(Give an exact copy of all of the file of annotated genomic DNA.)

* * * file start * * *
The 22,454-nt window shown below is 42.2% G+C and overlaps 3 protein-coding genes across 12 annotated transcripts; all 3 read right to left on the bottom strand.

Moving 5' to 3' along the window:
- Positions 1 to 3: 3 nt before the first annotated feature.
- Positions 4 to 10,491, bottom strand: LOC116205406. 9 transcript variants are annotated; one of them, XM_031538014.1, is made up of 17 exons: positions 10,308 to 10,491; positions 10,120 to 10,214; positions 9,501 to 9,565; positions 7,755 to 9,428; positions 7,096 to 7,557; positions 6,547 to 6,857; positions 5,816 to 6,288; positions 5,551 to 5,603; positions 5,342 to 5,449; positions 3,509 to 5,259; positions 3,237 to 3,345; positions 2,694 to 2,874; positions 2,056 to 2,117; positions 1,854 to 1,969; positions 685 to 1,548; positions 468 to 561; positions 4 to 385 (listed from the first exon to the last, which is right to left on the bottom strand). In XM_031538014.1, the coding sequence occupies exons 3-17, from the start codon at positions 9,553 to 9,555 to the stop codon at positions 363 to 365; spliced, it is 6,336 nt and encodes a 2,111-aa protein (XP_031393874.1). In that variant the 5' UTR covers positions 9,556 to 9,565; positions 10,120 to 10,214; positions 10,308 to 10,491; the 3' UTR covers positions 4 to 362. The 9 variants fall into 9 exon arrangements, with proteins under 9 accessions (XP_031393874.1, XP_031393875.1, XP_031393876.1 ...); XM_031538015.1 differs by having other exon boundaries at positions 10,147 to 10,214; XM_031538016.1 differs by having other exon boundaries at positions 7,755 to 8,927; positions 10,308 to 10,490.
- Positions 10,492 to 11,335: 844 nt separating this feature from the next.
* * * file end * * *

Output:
The 22,454-nt window shown below is 42.2% G+C and overlaps 3 protein-coding genes across 12 annotated transcripts; all 3 read right to left on the bottom strand.

Moving 5' to 3' along the window:
- Positions 1 to 3: 3 nt before the first annotated feature.
- Positions 4 to 10,491, bottom strand: LOC116205406. 9 transcript variants are annotated; one of them, XM_031538014.1, is made up of 17 exons: positions 10,308 to 10,491; positions 10,120 to 10,214; positions 9,501 to 9,565; positions 7,755 to 9,428; positions 7,096 to 7,557; positions 6,547 to 6,857; positions 5,816 to 6,288; positions 5,551 to 5,603; positions 5,342 to 5,449; positions 3,509 to 5,259; positions 3,237 to 3,345; positions 2,694 to 2,874; positions 2,056 to 2,117; positions 1,854 to 1,969; positions 685 to 1,548; positions 468 to 561; positions 4 to 385 (listed from the first exon to the last, which is right to left on the bottom strand). In XM_031538014.1, the coding sequence occupies exons 3-17, from the start codon at positions 9,553 to 9,555 to the stop codon at positions 363 to 365; spliced, it is 6,336 nt and encodes a 2,111-aa protein (XP_031393874.1). In that variant the 5' UTR covers positions 9,556 to 9,565; positions 10,120 to 10,214; positions 10,308 to 10,491; the 3' UTR covers positions 4 to 362. The 9 variants fall into 9 exon arrangements, with proteins under 9 accessions (XP_031393874.1, XP_031393875.1, XP_031393876.1 ...); XM_031538015.1 differs by having other exon boundaries at positions 10,147 to 10,214; XM_031538016.1 differs by having other exon boundaries at positions 7,755 to 8,927; positions 10,308 to 10,490.
- Positions 10,492 to 11,335: 844 nt separating this feature from the next.